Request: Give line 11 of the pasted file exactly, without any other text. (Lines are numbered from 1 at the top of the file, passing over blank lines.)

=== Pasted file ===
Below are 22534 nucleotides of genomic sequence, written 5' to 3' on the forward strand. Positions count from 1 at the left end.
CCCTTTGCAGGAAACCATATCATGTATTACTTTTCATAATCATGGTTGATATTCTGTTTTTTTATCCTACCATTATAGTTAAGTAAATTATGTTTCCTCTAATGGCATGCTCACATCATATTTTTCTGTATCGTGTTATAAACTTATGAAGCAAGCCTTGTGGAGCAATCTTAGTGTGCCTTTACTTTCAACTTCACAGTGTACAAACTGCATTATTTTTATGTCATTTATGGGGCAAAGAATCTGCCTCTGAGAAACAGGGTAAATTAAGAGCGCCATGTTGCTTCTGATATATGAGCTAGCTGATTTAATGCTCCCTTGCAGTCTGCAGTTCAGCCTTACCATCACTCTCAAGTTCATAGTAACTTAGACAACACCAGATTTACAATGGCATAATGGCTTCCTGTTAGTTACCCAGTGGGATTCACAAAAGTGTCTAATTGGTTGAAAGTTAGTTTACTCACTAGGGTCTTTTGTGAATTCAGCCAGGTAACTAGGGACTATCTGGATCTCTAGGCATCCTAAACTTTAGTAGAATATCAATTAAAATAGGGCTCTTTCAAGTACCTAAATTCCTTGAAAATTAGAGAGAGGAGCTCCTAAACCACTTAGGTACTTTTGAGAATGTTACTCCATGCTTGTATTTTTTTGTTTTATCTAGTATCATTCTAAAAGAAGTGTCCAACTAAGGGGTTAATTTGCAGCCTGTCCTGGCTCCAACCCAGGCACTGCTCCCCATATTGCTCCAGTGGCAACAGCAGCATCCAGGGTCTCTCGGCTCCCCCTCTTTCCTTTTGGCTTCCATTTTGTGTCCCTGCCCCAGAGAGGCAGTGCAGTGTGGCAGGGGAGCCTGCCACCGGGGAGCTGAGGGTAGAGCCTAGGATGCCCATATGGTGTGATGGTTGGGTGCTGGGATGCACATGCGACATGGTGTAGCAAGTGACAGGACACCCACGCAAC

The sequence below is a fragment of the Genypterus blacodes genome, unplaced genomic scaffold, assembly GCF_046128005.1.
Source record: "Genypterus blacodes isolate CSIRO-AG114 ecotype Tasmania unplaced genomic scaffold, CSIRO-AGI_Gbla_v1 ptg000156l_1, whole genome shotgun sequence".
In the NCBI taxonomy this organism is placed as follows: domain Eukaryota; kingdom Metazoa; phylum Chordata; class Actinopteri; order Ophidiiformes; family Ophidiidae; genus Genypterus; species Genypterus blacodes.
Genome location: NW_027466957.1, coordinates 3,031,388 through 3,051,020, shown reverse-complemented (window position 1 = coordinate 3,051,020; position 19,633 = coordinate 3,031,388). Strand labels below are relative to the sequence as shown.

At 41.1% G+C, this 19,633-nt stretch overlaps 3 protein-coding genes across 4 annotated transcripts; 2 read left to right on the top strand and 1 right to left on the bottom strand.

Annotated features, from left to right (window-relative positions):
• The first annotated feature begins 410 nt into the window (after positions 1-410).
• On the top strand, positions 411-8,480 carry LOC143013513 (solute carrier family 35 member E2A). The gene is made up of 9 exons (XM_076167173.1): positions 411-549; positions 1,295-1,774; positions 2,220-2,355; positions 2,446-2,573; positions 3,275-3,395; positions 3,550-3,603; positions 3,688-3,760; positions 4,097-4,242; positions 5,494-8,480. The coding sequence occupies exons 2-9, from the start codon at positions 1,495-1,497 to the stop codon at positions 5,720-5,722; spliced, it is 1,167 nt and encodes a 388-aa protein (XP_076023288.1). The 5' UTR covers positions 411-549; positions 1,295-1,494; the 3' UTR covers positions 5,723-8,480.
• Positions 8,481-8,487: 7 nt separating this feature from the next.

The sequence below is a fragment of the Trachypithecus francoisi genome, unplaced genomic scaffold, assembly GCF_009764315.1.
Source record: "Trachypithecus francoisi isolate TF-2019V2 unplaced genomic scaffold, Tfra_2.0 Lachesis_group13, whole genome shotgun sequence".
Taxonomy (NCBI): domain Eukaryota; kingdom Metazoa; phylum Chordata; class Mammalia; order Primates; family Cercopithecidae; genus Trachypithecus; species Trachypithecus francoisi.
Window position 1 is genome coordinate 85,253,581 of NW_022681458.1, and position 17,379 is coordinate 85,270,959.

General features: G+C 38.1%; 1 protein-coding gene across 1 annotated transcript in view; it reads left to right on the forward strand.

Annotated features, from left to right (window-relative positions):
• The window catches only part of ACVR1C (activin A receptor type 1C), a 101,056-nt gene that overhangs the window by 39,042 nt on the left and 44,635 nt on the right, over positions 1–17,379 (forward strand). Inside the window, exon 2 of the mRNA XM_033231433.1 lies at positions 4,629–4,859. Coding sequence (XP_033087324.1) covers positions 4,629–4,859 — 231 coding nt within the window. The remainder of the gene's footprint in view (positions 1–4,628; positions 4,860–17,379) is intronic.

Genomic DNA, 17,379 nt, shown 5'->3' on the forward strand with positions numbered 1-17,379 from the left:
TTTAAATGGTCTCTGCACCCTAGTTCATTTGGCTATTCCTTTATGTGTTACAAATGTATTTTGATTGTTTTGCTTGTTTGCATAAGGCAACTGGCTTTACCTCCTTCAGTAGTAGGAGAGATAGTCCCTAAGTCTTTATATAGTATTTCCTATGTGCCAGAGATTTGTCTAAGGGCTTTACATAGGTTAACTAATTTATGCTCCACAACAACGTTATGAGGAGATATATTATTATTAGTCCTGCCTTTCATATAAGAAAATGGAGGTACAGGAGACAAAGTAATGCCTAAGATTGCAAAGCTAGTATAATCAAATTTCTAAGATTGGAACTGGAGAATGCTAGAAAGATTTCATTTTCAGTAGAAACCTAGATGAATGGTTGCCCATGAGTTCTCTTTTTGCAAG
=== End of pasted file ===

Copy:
• Positions 8,481-8,487: 7 nt separating this feature from the next.